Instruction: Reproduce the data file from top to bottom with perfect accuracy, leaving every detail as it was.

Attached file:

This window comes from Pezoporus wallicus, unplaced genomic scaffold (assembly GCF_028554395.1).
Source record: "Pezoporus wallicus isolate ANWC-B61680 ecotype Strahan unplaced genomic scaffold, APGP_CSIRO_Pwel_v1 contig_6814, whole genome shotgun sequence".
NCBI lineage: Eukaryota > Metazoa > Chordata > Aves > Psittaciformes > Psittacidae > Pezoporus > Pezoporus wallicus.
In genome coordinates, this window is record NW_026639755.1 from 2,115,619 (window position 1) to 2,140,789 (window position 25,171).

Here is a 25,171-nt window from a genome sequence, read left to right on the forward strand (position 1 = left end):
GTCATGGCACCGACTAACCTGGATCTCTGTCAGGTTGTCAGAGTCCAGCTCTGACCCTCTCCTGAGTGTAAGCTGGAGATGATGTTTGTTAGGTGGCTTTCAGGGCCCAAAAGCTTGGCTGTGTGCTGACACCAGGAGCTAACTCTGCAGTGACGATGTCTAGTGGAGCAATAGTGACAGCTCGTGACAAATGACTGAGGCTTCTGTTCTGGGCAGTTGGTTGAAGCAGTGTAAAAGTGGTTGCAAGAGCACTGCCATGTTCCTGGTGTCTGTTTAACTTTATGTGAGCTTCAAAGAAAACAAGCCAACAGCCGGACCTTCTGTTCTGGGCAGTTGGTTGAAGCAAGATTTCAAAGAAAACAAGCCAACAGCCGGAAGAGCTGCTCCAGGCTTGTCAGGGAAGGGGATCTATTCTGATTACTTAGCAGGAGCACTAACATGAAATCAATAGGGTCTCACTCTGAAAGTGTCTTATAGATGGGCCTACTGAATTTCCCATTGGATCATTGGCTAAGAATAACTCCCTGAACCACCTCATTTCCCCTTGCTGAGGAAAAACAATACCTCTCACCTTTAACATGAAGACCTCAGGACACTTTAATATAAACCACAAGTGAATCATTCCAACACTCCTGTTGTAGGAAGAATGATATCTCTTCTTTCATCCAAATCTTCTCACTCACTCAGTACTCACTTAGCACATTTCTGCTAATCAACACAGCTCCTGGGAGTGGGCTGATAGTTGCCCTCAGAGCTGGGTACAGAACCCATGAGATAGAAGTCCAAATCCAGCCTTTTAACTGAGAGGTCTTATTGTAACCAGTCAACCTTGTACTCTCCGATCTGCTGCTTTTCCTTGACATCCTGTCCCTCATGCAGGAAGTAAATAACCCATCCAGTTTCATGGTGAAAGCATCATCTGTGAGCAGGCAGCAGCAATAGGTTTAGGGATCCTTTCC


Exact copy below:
This window comes from Pezoporus wallicus, unplaced genomic scaffold (assembly GCF_028554395.1).
Source record: "Pezoporus wallicus isolate ANWC-B61680 ecotype Strahan unplaced genomic scaffold, APGP_CSIRO_Pwel_v1 contig_6814, whole genome shotgun sequence".
NCBI lineage: Eukaryota > Metazoa > Chordata > Aves > Psittaciformes > Psittacidae > Pezoporus > Pezoporus wallicus.
In genome coordinates, this window is record NW_026639755.1 from 2,115,619 (window position 1) to 2,140,789 (window position 25,171).

Here is a 25,171-nt window from a genome sequence, read left to right on the forward strand (position 1 = left end):
GTCATGGCACCGACTAACCTGGATCTCTGTCAGGTTGTCAGAGTCCAGCTCTGACCCTCTCCTGAGTGTAAGCTGGAGATGATGTTTGTTAGGTGGCTTTCAGGGCCCAAAAGCTTGGCTGTGTGCTGACACCAGGAGCTAACTCTGCAGTGACGATGTCTAGTGGAGCAATAGTGACAGCTCGTGACAAATGACTGAGGCTTCTGTTCTGGGCAGTTGGTTGAAGCAGTGTAAAAGTGGTTGCAAGAGCACTGCCATGTTCCTGGTGTCTGTTTAACTTTATGTGAGCTTCAAAGAAAACAAGCCAACAGCCGGACCTTCTGTTCTGGGCAGTTGGTTGAAGCAAGATTTCAAAGAAAACAAGCCAACAGCCGGAAGAGCTGCTCCAGGCTTGTCAGGGAAGGGGATCTATTCTGATTACTTAGCAGGAGCACTAACATGAAATCAATAGGGTCTCACTCTGAAAGTGTCTTATAGATGGGCCTACTGAATTTCCCATTGGATCATTGGCTAAGAATAACTCCCTGAACCACCTCATTTCCCCTTGCTGAGGAAAAACAATACCTCTCACCTTTAACATGAAGACCTCAGGACACTTTAATATAAACCACAAGTGAATCATTCCAACACTCCTGTTGTAGGAAGAATGATATCTCTTCTTTCATCCAAATCTTCTCACTCACTCAGTACTCACTTAGCACATTTCTGCTAATCAACACAGCTCCTGGGAGTGGGCTGATAGTTGCCCTCAGAGCTGGGTACAGAACCCATGAGATAGAAGTCCAAATCCAGCCTTTTAACTGAGAGGTCTTATTGTAACCAGTCAACCTTGTACTCTCCGATCTGCTGCTTTTCCTTGACATCCTGTCCCTCATGCAGGAAGTAAATAACCCATCCAGTTTCATGGTGAAAGCATCATCTGTGAGCAGGCAGCAGCAATAGGTTTAGGGATCCTTTCC